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Jury Verdicts Aren't Magic Anymore

Noah Feldman is a Bloomberg View columnist. He is a professor of constitutional and international law at Harvard University and was a clerk to U.S. Supreme Court Justice David Souter. His books include “Cool War: The Future of Global Competition” and “Divided by God: America’s Church-State Problem -- and What We Should Do About It.”
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When is a jury trial over? That's a mildly metaphysical question that the Supreme Court will consider on Tuesday in a case where the judge dismissed the jury and then changed his mind. He caught the jurors before they left the building and called them back to consider their verdict again.

On the surface, the question may seem trivial. But it's actually profound -- because the answer reveals whether you think a trial is a magic, quasi-divine roll of the dice, as our ancestors believed, or a pragmatic method to resolve disputes, the modern view.

The facts of the case are simple, but they also reveal some of the confusion inherent in the jury process. In August 2009, Hillary Bouldin’s car crashed into Rocky Dietz’s in Montana. Dietz sued Bouldin and the dispute ended up in federal court on the theory that the two were from different states.

At trial, both sides agreed that Bouldin owed Dietz $10,136 for medical expenses. They couldn’t agree how much more, if any, was owed for pain and suffering and medication. The judge decided to send that question to the jury. In other words, the jury was supposed to award the $10,136, then either add to it or leave it at that.

The jury was confused, perhaps understandably. From the jury room, jurors sent a question to the judge asking, “Has the $10,136 medical expenses been paid; and if so, by whom?”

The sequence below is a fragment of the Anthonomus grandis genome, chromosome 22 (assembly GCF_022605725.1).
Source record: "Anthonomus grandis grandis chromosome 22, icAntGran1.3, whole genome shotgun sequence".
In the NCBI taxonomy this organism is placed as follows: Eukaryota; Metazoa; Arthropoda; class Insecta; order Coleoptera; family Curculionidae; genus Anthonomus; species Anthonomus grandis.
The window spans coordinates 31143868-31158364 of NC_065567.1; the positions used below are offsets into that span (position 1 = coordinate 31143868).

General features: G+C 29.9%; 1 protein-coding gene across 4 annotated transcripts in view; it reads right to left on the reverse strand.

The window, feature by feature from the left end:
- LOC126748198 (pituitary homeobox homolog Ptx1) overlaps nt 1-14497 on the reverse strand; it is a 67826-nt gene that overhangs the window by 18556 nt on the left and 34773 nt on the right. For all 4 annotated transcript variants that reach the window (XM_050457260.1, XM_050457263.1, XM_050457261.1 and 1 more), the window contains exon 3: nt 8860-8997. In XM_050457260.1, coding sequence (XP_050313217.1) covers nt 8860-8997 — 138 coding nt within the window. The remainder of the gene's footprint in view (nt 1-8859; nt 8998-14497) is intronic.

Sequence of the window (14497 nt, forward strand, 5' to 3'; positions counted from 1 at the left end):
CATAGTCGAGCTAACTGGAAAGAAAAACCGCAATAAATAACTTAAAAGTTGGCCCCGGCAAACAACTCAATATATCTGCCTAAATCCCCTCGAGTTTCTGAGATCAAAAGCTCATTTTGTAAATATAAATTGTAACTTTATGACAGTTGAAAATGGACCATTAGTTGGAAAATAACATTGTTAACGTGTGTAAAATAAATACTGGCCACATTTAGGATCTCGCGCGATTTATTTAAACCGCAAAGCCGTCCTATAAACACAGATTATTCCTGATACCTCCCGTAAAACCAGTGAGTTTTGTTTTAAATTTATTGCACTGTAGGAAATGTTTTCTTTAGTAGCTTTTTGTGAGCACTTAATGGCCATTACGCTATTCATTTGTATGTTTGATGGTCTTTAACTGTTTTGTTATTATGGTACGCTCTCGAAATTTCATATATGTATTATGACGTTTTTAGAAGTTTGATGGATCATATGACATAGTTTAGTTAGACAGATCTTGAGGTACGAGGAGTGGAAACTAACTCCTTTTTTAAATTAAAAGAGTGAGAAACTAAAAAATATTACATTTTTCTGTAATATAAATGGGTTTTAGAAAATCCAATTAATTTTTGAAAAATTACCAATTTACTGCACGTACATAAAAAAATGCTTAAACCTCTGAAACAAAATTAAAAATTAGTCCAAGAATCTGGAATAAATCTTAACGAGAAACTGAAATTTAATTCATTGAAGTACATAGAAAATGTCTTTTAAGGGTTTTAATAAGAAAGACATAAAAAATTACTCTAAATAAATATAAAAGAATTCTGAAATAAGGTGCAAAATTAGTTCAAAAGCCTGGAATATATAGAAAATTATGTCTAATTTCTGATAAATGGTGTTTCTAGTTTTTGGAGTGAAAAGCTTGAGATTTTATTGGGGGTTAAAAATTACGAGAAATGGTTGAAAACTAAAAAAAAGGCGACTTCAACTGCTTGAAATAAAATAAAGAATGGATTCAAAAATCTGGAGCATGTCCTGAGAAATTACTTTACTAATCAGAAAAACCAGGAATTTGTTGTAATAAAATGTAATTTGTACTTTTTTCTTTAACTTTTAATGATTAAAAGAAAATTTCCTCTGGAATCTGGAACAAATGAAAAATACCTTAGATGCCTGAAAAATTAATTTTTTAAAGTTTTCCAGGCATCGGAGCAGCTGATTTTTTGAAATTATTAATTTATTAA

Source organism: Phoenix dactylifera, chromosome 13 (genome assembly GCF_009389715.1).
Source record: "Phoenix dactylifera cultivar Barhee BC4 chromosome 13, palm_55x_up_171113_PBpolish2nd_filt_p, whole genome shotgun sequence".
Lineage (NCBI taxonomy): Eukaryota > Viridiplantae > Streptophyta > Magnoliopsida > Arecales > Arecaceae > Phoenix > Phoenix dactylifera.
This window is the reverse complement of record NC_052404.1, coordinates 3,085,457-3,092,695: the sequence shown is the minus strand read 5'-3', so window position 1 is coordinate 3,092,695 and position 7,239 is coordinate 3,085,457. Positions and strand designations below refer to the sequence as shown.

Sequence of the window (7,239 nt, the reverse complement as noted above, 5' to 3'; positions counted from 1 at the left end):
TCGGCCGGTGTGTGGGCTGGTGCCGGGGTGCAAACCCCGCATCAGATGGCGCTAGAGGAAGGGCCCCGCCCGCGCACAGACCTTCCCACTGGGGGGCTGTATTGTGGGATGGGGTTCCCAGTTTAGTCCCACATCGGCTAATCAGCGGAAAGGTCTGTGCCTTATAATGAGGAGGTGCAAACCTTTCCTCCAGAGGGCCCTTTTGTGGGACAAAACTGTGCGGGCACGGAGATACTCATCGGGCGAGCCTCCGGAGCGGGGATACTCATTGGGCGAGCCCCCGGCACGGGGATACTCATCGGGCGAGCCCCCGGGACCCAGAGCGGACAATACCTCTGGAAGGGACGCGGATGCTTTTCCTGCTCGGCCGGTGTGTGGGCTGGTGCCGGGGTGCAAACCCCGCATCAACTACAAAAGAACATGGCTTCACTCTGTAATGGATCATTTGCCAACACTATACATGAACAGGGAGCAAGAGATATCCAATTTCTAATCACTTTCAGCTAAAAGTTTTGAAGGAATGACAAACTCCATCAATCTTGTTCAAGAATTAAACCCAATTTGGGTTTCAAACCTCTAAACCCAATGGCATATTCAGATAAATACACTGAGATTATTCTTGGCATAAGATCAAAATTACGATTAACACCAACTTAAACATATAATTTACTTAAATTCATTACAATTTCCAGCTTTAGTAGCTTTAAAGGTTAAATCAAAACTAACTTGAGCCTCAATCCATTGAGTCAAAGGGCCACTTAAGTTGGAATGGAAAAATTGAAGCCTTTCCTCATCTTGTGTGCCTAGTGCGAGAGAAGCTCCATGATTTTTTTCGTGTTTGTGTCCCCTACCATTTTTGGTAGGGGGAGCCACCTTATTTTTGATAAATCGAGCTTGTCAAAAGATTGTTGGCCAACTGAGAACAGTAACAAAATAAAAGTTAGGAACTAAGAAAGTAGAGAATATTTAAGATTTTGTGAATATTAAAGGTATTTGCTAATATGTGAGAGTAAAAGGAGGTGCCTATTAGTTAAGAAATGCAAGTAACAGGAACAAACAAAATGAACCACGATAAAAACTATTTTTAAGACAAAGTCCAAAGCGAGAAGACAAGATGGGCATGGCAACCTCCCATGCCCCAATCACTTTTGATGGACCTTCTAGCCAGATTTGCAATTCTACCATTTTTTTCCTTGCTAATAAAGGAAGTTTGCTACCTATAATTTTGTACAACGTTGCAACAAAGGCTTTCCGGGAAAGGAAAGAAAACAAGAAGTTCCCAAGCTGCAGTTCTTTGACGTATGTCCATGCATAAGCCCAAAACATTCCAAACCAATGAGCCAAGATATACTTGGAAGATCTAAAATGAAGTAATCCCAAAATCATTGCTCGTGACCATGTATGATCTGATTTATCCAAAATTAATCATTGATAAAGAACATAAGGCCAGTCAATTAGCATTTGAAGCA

Out of the jury’s hearing, the judge told the lawyers that if he answered the question, and then the jury returned a verdict of less than $10,136, that would be grounds for mistrial and the whole trial would have to be done again. After Bouldin’s lawyer told the judge he had been “crystal clear” in his instructions to the jury -- which can’t have been true – the judge decided not to answer the question.

The jurors promptly returned a verdict of zero dollars. The judge told them they were “free to go,” and the court went into recess. For all practical purposes, the trial seemed to be over.

But the judge quickly had second thoughts. He sent the court officers to go find the jurors before they left the building. He brought them back to the courtroom and told them their verdict was legally impossible and that they were supposed to have treated the $10,136 as a minimum. One juror told him, “had you said that upon sending us into the room, you would have had a different answer.” The judge asked the jurors if they had experienced “undue influence” in the intervening few minutes. They said no. He then sent them back to deliberate again, and this time the jury awarded Dietz $15,000.